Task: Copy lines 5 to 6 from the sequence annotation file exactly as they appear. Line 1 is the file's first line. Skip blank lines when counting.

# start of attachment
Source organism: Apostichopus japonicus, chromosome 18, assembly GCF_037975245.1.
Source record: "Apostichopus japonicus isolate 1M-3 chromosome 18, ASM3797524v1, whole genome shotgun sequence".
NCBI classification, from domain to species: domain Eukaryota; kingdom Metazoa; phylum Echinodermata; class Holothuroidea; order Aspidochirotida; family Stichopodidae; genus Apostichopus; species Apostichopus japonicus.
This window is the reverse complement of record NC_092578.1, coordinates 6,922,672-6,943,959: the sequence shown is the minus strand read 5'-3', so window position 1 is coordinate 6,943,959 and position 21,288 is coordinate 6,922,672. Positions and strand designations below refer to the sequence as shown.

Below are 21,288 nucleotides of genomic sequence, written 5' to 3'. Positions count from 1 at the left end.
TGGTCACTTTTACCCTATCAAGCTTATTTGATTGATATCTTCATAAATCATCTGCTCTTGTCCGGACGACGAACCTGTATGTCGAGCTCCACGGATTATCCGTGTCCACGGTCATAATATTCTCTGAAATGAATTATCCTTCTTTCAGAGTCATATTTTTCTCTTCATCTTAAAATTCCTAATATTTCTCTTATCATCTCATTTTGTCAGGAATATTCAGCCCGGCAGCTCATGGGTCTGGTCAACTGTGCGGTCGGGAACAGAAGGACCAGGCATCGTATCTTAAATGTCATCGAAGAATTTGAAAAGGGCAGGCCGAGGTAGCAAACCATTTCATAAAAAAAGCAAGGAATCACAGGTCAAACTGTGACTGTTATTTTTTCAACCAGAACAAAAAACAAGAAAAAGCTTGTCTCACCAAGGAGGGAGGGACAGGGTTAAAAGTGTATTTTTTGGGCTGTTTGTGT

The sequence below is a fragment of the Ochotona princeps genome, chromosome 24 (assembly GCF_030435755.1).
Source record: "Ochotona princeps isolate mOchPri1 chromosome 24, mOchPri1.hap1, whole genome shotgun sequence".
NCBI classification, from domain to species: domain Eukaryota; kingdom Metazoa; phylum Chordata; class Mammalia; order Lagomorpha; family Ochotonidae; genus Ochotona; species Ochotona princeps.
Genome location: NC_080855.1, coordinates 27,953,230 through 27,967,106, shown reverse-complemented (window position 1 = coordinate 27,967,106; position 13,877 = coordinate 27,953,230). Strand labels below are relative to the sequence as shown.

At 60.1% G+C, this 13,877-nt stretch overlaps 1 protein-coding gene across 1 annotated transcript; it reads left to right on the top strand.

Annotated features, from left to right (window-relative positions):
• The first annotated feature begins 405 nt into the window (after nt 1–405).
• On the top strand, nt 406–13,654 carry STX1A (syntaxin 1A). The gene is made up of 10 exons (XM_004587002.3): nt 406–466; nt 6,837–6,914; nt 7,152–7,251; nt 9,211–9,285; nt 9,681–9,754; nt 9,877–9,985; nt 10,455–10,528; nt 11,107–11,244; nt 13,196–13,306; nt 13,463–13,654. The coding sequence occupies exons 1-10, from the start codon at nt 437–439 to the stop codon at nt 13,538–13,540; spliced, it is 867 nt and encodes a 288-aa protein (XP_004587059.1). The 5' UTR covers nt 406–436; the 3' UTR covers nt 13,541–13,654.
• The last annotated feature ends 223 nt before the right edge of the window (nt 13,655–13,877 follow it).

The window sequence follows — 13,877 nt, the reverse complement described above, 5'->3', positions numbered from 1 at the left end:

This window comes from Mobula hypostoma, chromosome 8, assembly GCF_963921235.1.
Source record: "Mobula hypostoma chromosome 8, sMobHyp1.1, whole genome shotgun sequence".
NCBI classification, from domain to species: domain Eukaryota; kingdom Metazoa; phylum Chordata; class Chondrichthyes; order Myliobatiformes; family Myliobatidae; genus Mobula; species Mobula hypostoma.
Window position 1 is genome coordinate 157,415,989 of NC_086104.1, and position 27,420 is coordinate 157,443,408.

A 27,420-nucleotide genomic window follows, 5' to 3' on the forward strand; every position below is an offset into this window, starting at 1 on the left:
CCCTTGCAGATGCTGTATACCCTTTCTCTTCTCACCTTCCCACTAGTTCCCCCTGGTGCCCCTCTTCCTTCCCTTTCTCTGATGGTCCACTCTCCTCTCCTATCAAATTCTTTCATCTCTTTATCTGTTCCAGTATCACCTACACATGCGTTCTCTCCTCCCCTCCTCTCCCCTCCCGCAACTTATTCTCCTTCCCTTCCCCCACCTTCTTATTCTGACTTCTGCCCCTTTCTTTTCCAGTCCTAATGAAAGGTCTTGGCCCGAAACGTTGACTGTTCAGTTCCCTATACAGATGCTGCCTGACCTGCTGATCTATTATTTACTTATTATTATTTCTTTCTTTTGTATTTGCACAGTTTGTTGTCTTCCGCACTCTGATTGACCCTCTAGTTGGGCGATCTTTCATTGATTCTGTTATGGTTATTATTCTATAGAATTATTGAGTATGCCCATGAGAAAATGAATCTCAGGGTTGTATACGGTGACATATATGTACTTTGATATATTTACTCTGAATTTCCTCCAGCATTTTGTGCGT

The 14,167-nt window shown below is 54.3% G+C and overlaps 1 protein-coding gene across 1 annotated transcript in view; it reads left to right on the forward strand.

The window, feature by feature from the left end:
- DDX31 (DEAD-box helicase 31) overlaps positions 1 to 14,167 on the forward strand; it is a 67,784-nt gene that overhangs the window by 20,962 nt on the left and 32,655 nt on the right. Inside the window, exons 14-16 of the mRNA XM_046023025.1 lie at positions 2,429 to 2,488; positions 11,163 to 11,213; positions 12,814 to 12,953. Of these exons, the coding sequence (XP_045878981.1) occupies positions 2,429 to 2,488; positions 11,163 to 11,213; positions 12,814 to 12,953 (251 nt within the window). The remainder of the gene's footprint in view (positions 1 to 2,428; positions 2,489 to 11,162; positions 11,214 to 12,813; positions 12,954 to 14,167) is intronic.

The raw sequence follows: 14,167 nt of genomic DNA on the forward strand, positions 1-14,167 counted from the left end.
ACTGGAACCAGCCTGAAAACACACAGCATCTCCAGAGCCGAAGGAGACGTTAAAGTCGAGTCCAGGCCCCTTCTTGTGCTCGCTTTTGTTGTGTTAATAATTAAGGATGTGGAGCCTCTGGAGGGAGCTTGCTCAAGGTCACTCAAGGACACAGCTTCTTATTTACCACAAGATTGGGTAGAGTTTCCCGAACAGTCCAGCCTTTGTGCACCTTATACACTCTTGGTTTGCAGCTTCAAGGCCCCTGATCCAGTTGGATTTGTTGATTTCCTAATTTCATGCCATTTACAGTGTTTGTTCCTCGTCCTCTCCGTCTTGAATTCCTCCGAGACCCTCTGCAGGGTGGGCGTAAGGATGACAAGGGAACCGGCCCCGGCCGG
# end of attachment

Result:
Below are 21,288 nucleotides of genomic sequence, written 5' to 3'. Positions count from 1 at the left end.
TGGTCACTTTTACCCTATCAAGCTTATTTGATTGATATCTTCATAAATCATCTGCTCTTGTCCGGACGACGAACCTGTATGTCGAGCTCCACGGATTATCCGTGTCCACGGTCATAATATTCTCTGAAATGAATTATCCTTCTTTCAGAGTCATATTTTTCTCTTCATCTTAAAATTCCTAATATTTCTCTTATCATCTCATTTTGTCAGGAATATTCAGCCCGGCAGCTCATGGGTCTGGTCAACTGTGCGGTCGGGAACAGAAGGACCAGGCATCGTATCTTAAATGTCATCGAAGAATTTGAAAAGGGCAGGCCGAGGTAGCAAACCATTTCATAAAAAAAGCAAGGAATCACAGGTCAAACTGTGACTGTTATTTTTTCAACCAGAACAAAAAACAAGAAAAAGCTTGTCTCACCAAGGAGGGAGGGACAGGGTTAAAAGTGTATTTTTTGGGCTGTTTGTGT